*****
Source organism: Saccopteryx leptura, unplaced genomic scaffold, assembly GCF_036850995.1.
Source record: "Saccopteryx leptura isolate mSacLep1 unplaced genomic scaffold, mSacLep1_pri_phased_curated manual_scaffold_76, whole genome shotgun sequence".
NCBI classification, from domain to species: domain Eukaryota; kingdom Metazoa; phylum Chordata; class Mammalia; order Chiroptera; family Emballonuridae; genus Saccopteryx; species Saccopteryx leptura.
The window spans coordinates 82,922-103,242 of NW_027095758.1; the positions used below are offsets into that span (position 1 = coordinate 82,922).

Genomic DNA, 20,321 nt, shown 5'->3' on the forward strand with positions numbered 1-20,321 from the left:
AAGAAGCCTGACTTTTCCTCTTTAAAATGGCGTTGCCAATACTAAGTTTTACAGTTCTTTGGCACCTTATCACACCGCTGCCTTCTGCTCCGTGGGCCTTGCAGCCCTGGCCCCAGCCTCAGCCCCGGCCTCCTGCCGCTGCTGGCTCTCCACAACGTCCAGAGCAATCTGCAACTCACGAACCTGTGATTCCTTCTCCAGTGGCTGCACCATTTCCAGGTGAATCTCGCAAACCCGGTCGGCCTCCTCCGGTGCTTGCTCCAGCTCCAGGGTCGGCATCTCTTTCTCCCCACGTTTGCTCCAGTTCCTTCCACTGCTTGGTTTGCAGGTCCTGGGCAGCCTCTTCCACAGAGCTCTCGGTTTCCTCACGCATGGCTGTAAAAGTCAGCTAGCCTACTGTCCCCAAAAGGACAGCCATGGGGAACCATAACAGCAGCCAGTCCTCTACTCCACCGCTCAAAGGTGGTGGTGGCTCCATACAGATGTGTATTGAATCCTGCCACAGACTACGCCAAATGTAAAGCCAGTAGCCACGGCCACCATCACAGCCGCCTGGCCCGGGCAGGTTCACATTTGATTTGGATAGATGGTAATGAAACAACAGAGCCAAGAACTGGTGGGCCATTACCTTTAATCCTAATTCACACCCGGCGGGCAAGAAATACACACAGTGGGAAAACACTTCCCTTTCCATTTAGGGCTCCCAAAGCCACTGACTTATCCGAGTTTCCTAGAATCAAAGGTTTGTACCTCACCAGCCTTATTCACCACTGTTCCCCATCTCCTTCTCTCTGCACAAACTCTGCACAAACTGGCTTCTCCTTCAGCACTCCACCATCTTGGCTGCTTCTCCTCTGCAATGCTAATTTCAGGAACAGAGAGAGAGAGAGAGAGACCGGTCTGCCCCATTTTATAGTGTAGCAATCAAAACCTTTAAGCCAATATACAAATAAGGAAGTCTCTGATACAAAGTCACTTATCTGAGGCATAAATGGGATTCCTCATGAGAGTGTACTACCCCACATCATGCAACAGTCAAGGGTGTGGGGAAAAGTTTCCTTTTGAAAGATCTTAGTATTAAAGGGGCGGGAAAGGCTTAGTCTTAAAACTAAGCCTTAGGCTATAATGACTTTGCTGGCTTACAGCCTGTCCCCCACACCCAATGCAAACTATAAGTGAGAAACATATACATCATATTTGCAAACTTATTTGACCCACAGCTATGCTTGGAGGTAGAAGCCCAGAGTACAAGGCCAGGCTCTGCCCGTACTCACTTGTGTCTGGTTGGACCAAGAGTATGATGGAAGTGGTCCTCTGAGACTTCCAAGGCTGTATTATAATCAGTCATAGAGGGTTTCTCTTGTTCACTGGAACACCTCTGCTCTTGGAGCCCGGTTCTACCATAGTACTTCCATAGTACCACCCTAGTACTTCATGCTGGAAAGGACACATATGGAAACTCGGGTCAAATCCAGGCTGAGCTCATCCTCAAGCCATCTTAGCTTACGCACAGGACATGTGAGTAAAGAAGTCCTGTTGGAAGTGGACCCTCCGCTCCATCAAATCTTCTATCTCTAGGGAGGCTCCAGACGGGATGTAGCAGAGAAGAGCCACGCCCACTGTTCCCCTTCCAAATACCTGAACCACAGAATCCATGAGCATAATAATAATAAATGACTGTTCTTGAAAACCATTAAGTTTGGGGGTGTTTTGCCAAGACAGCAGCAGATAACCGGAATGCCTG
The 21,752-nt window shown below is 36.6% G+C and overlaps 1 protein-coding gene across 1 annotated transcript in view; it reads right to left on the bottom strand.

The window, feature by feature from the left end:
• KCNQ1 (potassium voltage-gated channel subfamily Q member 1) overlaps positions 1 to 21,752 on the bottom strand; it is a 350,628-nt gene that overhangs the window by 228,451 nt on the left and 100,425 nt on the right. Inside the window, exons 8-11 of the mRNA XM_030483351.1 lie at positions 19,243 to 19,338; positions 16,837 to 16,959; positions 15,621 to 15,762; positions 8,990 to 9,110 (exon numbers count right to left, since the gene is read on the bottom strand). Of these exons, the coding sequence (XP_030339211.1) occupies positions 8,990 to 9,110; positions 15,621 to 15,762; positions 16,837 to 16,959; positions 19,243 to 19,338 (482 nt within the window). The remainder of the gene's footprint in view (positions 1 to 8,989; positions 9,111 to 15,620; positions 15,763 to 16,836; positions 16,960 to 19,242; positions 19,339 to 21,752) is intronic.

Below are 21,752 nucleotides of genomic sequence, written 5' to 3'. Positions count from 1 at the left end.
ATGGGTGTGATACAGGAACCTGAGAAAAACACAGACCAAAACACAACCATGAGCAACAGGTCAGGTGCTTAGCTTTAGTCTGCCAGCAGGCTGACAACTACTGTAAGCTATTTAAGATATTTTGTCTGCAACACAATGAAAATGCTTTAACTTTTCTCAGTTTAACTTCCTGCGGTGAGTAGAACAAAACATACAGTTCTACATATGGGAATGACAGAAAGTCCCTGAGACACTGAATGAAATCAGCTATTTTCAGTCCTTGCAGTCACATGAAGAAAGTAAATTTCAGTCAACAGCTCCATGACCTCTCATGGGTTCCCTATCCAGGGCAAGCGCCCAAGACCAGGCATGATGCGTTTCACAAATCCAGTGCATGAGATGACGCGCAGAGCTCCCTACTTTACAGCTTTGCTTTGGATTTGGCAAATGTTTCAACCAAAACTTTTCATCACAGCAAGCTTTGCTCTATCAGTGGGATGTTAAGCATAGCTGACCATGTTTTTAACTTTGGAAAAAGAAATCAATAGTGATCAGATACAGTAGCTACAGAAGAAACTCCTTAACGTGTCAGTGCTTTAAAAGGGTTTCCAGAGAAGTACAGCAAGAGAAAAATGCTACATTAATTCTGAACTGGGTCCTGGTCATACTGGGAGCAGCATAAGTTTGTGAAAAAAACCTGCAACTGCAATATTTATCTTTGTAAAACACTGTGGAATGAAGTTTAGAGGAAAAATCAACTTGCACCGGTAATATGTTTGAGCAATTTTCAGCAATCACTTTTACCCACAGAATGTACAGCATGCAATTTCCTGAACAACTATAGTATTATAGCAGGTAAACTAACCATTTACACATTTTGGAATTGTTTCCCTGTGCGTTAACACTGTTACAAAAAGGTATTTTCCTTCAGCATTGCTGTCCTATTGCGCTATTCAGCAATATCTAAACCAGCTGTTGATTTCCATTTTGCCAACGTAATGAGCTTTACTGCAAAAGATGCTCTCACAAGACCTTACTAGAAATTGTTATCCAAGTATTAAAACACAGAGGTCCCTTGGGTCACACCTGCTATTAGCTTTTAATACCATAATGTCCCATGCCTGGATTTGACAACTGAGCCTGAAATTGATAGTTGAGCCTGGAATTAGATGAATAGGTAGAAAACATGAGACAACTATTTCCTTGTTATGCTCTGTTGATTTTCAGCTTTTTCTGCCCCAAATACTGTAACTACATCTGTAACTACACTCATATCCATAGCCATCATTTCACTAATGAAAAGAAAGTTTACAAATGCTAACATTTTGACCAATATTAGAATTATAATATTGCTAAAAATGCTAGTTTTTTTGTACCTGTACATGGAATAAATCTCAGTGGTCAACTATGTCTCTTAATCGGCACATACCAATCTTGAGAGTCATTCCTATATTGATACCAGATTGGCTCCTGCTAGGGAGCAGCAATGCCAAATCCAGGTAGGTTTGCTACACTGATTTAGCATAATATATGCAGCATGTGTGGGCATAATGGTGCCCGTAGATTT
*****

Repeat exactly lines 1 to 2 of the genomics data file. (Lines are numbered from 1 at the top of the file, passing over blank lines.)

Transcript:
Source organism: Saccopteryx leptura, unplaced genomic scaffold, assembly GCF_036850995.1.
Source record: "Saccopteryx leptura isolate mSacLep1 unplaced genomic scaffold, mSacLep1_pri_phased_curated manual_scaffold_76, whole genome shotgun sequence".